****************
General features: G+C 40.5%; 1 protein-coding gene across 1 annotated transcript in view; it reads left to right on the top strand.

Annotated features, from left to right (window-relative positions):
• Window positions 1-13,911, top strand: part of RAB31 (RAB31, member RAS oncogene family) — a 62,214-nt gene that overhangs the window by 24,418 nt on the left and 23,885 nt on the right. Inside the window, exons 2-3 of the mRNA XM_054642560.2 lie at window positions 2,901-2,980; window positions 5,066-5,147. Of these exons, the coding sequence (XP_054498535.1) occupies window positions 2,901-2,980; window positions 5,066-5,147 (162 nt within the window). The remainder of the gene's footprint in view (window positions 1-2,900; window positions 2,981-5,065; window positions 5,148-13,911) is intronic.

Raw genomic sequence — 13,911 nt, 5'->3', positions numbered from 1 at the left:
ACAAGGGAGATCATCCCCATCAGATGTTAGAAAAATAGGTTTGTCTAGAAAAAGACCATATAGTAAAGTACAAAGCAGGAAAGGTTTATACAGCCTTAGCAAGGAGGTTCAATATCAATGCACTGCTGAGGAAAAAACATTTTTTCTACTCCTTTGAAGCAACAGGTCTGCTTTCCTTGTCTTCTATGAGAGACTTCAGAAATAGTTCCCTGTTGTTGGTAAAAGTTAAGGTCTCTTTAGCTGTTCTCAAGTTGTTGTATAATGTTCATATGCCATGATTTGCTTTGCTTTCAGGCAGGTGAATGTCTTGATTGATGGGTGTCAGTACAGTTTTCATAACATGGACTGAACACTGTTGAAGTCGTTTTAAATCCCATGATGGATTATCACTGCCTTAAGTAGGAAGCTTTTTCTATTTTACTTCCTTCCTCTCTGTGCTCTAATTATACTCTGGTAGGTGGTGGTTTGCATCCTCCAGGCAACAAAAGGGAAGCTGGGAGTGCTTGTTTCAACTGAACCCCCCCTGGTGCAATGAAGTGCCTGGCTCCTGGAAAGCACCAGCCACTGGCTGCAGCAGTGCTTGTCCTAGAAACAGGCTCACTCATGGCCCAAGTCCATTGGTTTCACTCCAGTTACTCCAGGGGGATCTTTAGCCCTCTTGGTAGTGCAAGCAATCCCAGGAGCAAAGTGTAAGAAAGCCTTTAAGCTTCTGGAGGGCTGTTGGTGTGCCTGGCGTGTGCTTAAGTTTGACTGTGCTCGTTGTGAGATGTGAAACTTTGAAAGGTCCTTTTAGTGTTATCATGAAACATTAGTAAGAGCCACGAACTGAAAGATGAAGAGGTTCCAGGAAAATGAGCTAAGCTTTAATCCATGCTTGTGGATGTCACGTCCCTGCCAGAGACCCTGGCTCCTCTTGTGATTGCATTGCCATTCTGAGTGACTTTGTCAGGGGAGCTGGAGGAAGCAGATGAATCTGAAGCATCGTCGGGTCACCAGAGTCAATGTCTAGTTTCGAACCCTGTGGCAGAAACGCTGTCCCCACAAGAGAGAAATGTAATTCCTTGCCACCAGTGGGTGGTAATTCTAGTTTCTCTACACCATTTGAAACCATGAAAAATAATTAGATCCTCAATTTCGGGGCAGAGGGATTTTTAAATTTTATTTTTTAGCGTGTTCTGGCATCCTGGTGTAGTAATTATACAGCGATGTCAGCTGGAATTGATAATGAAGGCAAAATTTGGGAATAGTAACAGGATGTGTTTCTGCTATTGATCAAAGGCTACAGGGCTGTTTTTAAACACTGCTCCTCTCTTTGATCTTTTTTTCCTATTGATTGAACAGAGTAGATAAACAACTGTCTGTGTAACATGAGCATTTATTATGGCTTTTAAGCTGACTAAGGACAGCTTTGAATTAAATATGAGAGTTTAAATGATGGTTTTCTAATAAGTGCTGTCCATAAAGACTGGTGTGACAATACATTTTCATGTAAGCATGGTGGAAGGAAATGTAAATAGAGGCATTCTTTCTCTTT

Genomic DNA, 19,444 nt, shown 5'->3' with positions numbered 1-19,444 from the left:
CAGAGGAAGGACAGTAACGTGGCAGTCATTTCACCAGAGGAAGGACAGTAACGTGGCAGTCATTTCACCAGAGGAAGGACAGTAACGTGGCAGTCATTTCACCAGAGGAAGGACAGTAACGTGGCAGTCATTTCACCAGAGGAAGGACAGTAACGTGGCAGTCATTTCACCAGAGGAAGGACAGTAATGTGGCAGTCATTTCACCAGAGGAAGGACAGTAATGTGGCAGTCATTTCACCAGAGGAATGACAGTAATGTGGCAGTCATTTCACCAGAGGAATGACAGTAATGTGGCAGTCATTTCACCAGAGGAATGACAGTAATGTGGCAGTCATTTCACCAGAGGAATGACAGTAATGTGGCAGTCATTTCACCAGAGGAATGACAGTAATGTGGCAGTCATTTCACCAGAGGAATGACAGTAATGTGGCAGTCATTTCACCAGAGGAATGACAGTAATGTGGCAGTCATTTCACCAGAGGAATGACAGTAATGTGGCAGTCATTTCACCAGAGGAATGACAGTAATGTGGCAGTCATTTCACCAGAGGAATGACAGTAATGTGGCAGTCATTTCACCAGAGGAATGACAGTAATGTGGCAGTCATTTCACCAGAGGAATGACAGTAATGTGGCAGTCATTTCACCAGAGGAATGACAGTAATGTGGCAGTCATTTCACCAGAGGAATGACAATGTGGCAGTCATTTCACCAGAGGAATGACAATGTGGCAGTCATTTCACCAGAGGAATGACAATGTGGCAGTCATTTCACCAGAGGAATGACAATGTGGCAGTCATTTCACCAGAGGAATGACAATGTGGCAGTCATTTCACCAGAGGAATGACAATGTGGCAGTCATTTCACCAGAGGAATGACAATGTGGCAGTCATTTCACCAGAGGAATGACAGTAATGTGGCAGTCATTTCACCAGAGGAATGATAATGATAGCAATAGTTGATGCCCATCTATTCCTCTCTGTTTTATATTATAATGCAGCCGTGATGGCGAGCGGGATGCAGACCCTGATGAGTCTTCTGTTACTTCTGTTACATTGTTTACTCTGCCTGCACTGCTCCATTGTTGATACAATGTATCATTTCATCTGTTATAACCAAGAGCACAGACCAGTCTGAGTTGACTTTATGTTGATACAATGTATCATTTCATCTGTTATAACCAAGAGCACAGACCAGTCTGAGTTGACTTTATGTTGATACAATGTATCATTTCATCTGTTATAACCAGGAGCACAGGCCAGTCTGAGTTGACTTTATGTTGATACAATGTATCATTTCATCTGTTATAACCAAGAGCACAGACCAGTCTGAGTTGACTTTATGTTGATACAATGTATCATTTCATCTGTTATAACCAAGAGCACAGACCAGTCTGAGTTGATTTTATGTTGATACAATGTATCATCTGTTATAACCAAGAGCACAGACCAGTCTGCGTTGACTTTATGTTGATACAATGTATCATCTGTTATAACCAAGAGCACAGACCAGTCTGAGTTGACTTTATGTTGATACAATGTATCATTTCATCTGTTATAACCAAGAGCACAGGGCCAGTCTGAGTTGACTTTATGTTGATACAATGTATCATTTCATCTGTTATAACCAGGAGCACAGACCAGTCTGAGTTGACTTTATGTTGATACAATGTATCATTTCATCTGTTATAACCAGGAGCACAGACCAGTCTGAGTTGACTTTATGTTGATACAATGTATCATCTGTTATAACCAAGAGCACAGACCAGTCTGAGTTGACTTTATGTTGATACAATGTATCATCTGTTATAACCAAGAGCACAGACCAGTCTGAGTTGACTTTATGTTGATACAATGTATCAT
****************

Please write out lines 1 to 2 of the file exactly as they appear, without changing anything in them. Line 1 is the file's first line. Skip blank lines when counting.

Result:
General features: G+C 40.5%; 1 protein-coding gene across 1 annotated transcript in view; it reads left to right on the top strand.

Annotated features, from left to right (window-relative positions):